The Camaraderie of Working on the Railroad
I STOOD on the high school steps, watching my classmates disperse after the graduation ceremony. I knew some would work in their families' businesses in the village. Some would continue farming the rolling dairy country of New York State. A fortunate few would leave to continue their education at college. None of this was possible for me. The following morning, I left our farm for New York City.
My first job was in one of the small towns north of the city on the bank of the Hudson River. I was told to report to the ``cripple yard.'' Later I learned that, in railroad language, a cripple is a disabled car or one that has jumped the track.
The yard was a siding between the main line of the New York Central Railroad and NY Route 9, which follow the Hudson River north out of the city. A number of narrowly spaced tracks provided a parking place for passenger and freight cars in need of repair. Some of the cars were from other companies - the Erie, the Lackawanna, or the Santa Fe - names that had the lure of distant places. The words ``Route of the Phoebe Snow,'' stenciled in large flowing letters on the side of freight cars, evoked visions of geese flying over infinite prairie. Here was the promise of travel and adventure I had dreamed of as I plodded through endless farm chores.
A drab building housed the manager's office and locker room. From an indifferent clerk, I received a social-security number, a membership card for the Brotherhood of Railwaymen's Union, and a pass that gave me limited free travel by rail. I was assigned to a crew of two other laborers. An eight-hour day seemed trifling to the burden of never-ending work on the farm. Leisure time and generous wages allowed me to pursue a frivolous adolescence, long postponed.
A work force of roughly 25 men was divided into laborers, helpers, mechanics, and engineers. The union was powerful and contentious. I was cautioned to do only what I was told to do and not to finished a job too quickly - ``killing the job.'' The tactic was to create or prolong work. The men were no fools; when the work was done, they would be laid off.
We envied the engineers and mechanics when the steam crane was sent out onto the main track to rescue a crippled car. They were on call after hours, on weekends or holidays, and their discomfort was generously paid for at rates of time-and-a-half. The right of overtime was jealously guarded; laborers and helpers rarely went along.
Often cars were brought in needing new wheels. A brake shoe would lock, preventing the wheels from turning. Friction from passing along the track over a great distance produced sparks and ground a flat spot on the wheels. The cars were jacked up with manual ratchet jacks. When the trucks were rolled out, the steam crane lifted the wheels away and brought back a new pair.
Jake, the head laborer, had a world-weary Teutonic aura, a face of gray stubble over wrinkled leather. The rumor was that he had lost a fortune in the 1929 crash. He spoke little, and few jokes were directed at him. To me he was distant, old-world, and fatherly.
Sam, young Sam, was tall and awkward like a colt, dark and handsomely Italian. Newly married, he took a lot of ribbing from the men. Working with me as my senior, he assumed a heavy air of responsibility, explaining the obvious, but his solemnity quickly evaporated into high jinks. Sam regaled everyone we met with a patter of nonsense and plotted mischief. Anyone who casually laid his work gloves down might return to find them nailed to the floor of the box car.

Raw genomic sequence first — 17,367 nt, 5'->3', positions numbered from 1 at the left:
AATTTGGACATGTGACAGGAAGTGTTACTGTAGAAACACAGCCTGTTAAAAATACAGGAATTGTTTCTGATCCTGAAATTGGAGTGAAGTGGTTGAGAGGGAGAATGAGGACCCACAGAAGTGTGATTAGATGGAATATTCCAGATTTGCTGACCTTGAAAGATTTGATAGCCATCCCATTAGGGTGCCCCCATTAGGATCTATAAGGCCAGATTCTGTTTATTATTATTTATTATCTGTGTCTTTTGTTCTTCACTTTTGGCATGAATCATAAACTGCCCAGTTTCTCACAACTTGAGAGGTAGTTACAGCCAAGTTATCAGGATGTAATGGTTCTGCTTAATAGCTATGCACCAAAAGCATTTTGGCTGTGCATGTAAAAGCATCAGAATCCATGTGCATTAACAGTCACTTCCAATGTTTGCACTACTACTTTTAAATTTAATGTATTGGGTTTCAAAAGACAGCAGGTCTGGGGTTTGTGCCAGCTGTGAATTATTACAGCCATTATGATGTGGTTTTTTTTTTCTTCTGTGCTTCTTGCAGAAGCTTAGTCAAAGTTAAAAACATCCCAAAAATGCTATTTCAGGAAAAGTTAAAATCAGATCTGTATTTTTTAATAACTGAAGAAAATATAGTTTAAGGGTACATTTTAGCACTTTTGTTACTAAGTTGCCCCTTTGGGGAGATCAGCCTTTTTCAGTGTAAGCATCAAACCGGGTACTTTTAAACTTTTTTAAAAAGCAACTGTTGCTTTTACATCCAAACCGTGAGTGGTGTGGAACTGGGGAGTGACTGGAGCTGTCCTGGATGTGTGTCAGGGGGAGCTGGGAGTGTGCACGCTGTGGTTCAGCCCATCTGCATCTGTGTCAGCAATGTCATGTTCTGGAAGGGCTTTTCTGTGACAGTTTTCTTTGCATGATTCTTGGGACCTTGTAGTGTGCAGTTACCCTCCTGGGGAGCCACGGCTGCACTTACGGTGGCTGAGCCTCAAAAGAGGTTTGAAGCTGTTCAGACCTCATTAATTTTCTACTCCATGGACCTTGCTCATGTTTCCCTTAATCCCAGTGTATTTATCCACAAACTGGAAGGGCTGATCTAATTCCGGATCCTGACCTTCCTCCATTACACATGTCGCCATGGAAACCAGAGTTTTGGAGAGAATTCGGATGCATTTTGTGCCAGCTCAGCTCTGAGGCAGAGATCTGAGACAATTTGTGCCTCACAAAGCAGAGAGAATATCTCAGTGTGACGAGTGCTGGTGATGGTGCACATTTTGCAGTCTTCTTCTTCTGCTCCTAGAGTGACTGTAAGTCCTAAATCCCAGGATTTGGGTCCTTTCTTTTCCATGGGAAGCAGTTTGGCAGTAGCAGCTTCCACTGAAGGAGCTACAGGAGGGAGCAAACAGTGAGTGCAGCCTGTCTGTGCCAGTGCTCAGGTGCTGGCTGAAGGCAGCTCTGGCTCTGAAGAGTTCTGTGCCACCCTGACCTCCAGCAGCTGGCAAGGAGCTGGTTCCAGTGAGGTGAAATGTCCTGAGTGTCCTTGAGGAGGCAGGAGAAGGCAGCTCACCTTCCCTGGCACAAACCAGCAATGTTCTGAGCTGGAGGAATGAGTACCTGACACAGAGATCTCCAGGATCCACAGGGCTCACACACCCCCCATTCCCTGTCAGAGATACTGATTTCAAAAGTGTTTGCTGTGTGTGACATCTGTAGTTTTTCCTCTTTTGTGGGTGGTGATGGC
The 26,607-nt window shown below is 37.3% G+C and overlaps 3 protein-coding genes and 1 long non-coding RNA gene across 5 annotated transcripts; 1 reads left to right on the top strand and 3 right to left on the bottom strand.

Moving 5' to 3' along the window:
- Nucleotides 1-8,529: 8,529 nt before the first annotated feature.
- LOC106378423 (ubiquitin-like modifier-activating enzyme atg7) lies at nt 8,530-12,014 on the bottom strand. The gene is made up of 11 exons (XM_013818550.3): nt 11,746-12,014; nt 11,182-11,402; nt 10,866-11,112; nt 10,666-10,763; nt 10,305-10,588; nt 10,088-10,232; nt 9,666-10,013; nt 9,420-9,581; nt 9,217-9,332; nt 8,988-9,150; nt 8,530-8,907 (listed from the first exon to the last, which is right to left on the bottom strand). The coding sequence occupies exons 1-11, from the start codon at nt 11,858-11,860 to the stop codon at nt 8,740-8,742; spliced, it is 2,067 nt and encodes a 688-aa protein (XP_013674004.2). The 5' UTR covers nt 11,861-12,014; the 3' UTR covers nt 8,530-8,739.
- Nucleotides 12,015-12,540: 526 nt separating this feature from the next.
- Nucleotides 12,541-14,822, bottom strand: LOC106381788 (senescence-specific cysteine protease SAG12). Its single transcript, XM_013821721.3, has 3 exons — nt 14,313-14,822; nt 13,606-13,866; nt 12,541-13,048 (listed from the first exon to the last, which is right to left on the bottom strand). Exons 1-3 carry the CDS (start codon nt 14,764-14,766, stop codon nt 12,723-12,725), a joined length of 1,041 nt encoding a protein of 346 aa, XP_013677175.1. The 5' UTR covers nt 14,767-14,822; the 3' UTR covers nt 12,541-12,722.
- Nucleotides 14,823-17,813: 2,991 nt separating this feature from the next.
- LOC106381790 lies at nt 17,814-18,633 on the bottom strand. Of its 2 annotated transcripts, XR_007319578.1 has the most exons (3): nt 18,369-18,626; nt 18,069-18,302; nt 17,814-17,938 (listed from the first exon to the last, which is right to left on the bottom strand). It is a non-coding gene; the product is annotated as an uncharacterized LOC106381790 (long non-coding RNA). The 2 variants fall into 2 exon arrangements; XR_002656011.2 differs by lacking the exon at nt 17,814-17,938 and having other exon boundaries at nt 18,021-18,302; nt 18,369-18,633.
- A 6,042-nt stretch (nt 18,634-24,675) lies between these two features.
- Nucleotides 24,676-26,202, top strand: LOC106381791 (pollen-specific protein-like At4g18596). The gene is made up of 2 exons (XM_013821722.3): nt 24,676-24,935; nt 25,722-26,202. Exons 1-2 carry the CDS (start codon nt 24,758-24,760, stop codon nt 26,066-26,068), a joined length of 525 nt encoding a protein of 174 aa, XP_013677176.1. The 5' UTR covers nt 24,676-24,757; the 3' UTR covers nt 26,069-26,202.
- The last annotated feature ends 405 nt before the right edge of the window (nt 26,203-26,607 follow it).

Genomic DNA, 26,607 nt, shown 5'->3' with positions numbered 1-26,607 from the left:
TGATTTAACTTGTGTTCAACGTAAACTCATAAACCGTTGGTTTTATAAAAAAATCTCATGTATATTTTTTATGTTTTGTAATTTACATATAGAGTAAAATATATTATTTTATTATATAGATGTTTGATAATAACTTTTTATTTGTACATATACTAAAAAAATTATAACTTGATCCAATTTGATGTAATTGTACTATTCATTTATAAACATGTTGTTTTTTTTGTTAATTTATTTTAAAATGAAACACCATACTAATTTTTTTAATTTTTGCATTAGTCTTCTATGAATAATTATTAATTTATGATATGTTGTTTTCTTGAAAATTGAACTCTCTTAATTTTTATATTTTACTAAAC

Much of farm work is solitary, but in the yard, I learned that working together can bring an intimacy. As a group, men can be petty, course, and profane; they can be dangerous, but more often they are generous and eager to help the young and pass on hard-won skills they possess. Most men entertain and confide personal dreams of something better.
When the noon whistle blew, we assembled to eat our bag lunches in the locker room. I read books that I found in the box cars, usually westerns. Old Sam shuffled about, keeping the office and locker room tidy, putting in time before retirement. A kindly Santa Claus with bushy white eyebrows, he spoke with a soft Italian accent. He never ate lunch when we did; he was lonely and was happier to spend the time talking. After I had been working for some months, he shuffled over and stood before me. There was a humorous light in his eye as he spoke. ``You know, Joe he's always reada the book. Someday he's gonna be a priest!'' I joined in the rough laughter, but Sam's gentle observation made me aware of a barrier. I saw through their eyes that learning was priesthood, perhaps unattainable.
The steam era was waning, though still evident. I experienced its full power one day as I stood on a steel bridge over a switching yard. Three steam locomotives approached and rumbled beneath me simultaneously. The proximity of weight and power was intimidating. The warm dense smoke from their stacks obscured my vibrating perch in an opalescent cloud. Heat, a smell of oil, a hiss of steam, a metallic clunking, grunting, and sucking came from what seemed a living presence that elicited awe. But for all its power and bluster, when a steam engine leaves its track, it becomes a cripple. A system of highways, roads, and airports was in place to accommodate faster more flexible means of transportation.
The Korean War interrupted and ended my railway career.
After many years, I returned to visit the cripple yard. The names and faces of the men remained so animate in my mind that I expected that I might see them as they were, frozen in my time. But they had their own dreams, their own time. I could only approximate where the cripple yard had been in a descending curve, beneath the smooth black asphalt of the new Route 9 where it follows the broad Hudson River north.